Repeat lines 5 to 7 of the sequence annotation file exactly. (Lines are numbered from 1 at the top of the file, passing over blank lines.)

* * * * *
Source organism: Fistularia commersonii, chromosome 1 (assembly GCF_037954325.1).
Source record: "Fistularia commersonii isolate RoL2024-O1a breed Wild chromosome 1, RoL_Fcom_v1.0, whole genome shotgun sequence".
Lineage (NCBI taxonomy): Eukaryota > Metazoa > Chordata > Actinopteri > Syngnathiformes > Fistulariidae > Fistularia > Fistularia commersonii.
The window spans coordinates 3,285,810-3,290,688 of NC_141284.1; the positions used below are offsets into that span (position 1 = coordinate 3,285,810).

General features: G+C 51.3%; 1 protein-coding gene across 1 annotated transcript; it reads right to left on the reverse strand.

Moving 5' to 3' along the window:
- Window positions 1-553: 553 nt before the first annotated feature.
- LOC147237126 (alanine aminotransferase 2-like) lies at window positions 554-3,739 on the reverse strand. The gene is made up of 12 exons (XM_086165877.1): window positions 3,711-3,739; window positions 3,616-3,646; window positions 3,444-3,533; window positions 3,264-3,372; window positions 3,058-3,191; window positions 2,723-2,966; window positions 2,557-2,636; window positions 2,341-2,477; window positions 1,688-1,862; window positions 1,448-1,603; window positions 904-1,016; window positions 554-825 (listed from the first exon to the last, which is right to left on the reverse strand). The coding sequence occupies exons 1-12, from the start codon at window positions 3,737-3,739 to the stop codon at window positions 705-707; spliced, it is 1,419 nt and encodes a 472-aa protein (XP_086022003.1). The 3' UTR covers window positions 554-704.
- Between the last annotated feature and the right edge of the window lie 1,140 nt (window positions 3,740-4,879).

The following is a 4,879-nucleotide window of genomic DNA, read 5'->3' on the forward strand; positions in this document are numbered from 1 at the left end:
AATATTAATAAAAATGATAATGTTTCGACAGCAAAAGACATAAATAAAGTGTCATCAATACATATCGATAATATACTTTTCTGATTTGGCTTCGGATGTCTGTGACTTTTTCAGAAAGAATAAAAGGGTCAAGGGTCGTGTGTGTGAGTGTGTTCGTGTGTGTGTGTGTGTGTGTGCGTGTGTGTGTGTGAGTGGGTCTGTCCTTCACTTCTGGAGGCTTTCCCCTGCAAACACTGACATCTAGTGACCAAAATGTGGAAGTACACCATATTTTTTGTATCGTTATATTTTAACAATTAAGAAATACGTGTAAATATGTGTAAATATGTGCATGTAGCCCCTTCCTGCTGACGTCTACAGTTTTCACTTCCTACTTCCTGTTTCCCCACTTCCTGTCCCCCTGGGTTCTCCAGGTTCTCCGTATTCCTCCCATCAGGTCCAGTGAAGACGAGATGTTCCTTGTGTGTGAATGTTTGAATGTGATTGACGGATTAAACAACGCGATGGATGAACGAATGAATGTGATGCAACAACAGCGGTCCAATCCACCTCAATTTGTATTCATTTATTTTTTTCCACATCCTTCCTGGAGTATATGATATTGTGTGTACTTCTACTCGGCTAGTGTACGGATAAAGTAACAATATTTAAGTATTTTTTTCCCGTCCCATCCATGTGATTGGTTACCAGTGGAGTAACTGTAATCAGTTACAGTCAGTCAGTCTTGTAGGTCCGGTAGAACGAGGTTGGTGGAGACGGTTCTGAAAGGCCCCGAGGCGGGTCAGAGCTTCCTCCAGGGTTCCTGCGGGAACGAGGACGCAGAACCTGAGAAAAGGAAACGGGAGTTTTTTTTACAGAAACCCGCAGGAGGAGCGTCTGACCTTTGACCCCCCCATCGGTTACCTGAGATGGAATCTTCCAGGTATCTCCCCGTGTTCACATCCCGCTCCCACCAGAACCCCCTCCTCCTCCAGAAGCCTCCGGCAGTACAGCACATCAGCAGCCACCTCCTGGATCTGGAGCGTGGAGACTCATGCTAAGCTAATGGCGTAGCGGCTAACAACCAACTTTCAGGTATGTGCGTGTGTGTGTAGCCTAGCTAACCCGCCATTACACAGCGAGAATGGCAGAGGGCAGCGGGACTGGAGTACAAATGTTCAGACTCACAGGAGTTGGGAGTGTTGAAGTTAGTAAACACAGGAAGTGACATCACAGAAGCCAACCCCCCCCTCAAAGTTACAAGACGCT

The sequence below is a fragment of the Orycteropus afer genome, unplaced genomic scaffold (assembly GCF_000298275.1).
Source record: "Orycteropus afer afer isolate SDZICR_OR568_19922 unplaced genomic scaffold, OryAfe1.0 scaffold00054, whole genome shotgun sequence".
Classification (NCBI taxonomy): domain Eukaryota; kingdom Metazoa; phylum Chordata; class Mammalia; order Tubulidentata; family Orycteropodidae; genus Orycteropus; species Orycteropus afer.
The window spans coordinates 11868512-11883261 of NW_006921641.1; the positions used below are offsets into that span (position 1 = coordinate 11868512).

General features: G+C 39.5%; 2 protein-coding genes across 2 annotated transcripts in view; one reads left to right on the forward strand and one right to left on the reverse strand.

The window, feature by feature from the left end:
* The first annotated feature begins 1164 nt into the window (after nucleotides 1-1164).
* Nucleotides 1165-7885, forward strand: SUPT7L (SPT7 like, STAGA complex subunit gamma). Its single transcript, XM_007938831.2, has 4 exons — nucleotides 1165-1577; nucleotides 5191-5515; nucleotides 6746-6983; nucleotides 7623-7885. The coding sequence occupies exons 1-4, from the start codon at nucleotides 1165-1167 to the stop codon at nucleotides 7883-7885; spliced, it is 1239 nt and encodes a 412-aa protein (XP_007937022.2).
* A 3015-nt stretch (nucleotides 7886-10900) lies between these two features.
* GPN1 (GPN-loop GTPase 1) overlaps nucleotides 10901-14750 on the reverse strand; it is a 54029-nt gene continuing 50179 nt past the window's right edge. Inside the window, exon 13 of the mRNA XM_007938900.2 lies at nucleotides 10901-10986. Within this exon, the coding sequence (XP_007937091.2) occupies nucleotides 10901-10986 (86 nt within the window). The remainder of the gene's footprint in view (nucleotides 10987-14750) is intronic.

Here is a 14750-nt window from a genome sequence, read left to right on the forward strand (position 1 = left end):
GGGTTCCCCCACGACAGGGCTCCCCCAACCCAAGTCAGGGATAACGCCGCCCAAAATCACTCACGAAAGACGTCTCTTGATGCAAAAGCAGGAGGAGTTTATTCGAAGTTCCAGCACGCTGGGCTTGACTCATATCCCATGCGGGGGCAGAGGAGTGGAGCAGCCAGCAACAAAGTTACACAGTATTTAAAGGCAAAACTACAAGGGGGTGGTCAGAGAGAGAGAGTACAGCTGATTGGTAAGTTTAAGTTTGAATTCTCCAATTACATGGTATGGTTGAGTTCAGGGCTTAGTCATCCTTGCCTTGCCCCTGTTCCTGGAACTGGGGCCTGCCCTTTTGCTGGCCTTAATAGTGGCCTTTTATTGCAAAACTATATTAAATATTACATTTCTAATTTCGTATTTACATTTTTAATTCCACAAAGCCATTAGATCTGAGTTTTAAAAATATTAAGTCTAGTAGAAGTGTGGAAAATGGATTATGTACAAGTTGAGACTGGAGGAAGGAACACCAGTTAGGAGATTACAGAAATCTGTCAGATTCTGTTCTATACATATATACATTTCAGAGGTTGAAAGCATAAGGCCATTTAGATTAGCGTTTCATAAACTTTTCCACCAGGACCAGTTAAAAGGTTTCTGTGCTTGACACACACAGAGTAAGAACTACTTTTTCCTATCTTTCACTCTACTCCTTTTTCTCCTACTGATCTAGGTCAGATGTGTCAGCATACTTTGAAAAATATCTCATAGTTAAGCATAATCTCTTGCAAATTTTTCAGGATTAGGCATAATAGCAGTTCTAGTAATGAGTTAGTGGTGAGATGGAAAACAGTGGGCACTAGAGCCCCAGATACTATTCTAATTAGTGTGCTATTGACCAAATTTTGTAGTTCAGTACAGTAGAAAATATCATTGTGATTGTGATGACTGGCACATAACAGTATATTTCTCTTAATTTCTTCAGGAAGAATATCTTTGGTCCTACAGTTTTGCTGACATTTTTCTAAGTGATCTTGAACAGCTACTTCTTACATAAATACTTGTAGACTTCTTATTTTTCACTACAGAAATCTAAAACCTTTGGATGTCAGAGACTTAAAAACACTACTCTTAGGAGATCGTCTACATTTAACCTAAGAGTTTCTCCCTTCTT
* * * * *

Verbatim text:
General features: G+C 51.3%; 1 protein-coding gene across 1 annotated transcript; it reads right to left on the reverse strand.

Moving 5' to 3' along the window:
- Window positions 1-553: 553 nt before the first annotated feature.